The first line of defense is the Fast Cruiser Fleet commanded by Admiral Xiao Li. Admiral Li is small. Only 5’ 1” but she has piercing eyes and a commanding presence. The crews on her 22 ships would fly straight through the gates of hell if she asked them too.

Next in line is the main battle fleet commanded by Admiral James Goodwin. Admiral Goodwin is very charismatic and a capable leader. The crews of his 43 ships know they are the pride of the entire planet. They fight to protect the human race from a horrible fate should they their mission fail.

The crews of these fleets are the finest on Earth. They have the latest technologies and most advanced weapons systems. No expense is spared in outfitting these ships. They are constantly being upgraded with the lasted advancements as our scientists analyze the alien technologies left by the Zalthurian’s hasty departure from our moon.

All these high-tech ships and infrastructure were created for Earth’s Zero Hour. The point in time Cain warned that the Zalthurians would attack Earth.

Admiral Striker left the command deck and walked into his briefing room. As he entered, a lieutenant called out, “Attention.” Everyone stood. He said, “At ease. Please be seated. Fleet Admiral Mendez will join us shortly on the view screen.

The room was large by spaceship standards with twelve seats, a large table, and view screen three feet from the table. Only the three Admirals were in the room with a junior lieutenant guarding the door. He activated the local signal reader on his glasses and saw a list of names. Randy Jones was the guard’s name.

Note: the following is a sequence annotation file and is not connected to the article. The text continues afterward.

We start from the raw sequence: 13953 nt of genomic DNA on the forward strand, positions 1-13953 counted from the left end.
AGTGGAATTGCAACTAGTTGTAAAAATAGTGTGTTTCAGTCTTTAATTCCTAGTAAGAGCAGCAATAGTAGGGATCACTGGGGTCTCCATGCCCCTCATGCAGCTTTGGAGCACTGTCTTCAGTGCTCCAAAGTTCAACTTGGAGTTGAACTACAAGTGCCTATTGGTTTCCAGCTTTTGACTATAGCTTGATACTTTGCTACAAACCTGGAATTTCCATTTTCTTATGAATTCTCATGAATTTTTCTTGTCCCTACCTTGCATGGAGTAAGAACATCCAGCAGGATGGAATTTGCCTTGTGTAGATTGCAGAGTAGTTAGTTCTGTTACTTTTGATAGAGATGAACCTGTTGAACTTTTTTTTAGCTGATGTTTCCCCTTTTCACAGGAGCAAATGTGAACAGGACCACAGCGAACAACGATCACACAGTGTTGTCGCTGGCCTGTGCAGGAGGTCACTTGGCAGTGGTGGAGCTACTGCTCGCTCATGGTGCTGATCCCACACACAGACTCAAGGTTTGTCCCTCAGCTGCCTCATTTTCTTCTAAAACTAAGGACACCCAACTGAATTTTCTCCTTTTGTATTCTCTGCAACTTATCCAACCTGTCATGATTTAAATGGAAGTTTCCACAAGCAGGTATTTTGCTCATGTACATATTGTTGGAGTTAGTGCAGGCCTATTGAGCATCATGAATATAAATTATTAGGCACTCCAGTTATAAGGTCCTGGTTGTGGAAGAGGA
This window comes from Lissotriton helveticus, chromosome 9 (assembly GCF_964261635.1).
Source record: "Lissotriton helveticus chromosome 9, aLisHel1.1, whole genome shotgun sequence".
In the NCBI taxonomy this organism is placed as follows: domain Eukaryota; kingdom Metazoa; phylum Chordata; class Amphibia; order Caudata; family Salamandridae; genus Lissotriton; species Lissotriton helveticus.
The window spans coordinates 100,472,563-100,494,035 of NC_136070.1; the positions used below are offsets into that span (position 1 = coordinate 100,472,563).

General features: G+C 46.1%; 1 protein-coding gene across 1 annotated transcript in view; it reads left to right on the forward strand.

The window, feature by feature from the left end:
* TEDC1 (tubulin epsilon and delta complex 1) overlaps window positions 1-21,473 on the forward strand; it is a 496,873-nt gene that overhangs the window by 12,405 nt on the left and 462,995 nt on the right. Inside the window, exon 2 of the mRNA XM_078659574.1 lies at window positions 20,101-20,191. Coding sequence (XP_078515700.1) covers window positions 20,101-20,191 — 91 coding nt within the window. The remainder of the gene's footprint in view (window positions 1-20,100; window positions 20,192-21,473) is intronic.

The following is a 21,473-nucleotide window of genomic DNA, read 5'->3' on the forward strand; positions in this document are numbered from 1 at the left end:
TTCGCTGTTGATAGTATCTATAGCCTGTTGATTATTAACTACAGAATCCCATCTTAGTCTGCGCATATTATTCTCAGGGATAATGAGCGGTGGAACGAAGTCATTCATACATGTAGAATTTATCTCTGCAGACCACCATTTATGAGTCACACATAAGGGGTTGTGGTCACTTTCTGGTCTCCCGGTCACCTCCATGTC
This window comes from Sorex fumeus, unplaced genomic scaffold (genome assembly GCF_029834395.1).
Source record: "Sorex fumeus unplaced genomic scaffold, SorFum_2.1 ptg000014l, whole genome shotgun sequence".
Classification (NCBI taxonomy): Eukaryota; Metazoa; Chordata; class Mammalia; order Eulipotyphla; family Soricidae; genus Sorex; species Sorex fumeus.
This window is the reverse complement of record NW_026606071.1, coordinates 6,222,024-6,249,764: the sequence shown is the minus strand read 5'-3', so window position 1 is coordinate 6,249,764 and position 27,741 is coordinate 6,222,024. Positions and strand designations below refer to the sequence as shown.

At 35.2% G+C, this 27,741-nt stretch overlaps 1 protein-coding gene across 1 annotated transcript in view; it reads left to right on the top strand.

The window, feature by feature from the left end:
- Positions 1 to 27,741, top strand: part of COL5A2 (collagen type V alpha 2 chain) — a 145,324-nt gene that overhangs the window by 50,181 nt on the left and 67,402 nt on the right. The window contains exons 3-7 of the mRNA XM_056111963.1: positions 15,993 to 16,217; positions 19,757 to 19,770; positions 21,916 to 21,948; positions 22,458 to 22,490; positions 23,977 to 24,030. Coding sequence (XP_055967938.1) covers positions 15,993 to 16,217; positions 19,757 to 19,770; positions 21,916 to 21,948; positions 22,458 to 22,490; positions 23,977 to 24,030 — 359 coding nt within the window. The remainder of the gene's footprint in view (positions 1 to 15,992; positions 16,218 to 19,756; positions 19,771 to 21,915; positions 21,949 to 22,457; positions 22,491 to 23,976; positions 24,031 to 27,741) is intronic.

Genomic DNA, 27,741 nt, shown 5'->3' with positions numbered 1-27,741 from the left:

Admiral Li and Admiral Goodwin continued debating the merits of a recent fire control upgrade. Li said in a thick Chinese accent, “I would much rather fire twice with less accuracy than fire once.”

Goodwin replied with an English accent, “I’d rather hit once than miss twice.”

“My ships are smaller. We don’t have your energy reserves so we close range before firing. We almost never miss. I think we should change the standards between our fleets to optimize on the best systems for our battle style vs standardizing everything between us.”

“That makes sense to me. I’ll support you on that,” Goodwin said as he nodded his head.

Then the main view screen lit up with the words ‘Video Request: Fleet Admiral Xavier Mendez.’

Striker accepted the request and Xavier Mendez appeared on the view screen. Everyone stood at attention.

“At ease,” Mendez said. “Please take a seat. Thank you for coming on short notice. This transmission is on a secure tight beam channel. Is the room secure?”

“Lieutenant Jones,” Striker said. “Leave the room and ensure we are not disturbed. Security Protocol Delta.”

“Yes sir,” The Lieutenant said with a crisp salute before leaving the room.

“As you know, the tenth anniversary of Cain’s warning is only a few weeks away. What do you make of the increased number of Zalthurian Scout sightings?” Mendez asked.

“We’ve analyzed the sightings for patterns,” Li said. “We have dropped sensors on every planet, moon, and big rock with no luck finding a base of operations. At every sighting, whenever we approach they leave and then drop off our radar.”

“But the number of sighting have increased,” Mendez said. “They’re getting closer to our defenses. Do you think they are about to attack?”

“We have no way of knowing for sure sir,” Striker said. “We are at the end of the time window Cain shared with us of 7 to 10 years until they attack. They must know that waiting only makes us stronger.”

“I’ve discussed this with the Commonwealth’s Security Council,” Mendez said. “The member nations want the fleet deployed and all defenses placed on high alert. Do you agree with their assessment?”

“I do not sir,” Goodwin said. “My ship’s crews can only stay on high alert for so long. If we start too soon we risk having our crews worn out and demoralized before the battle even begins.”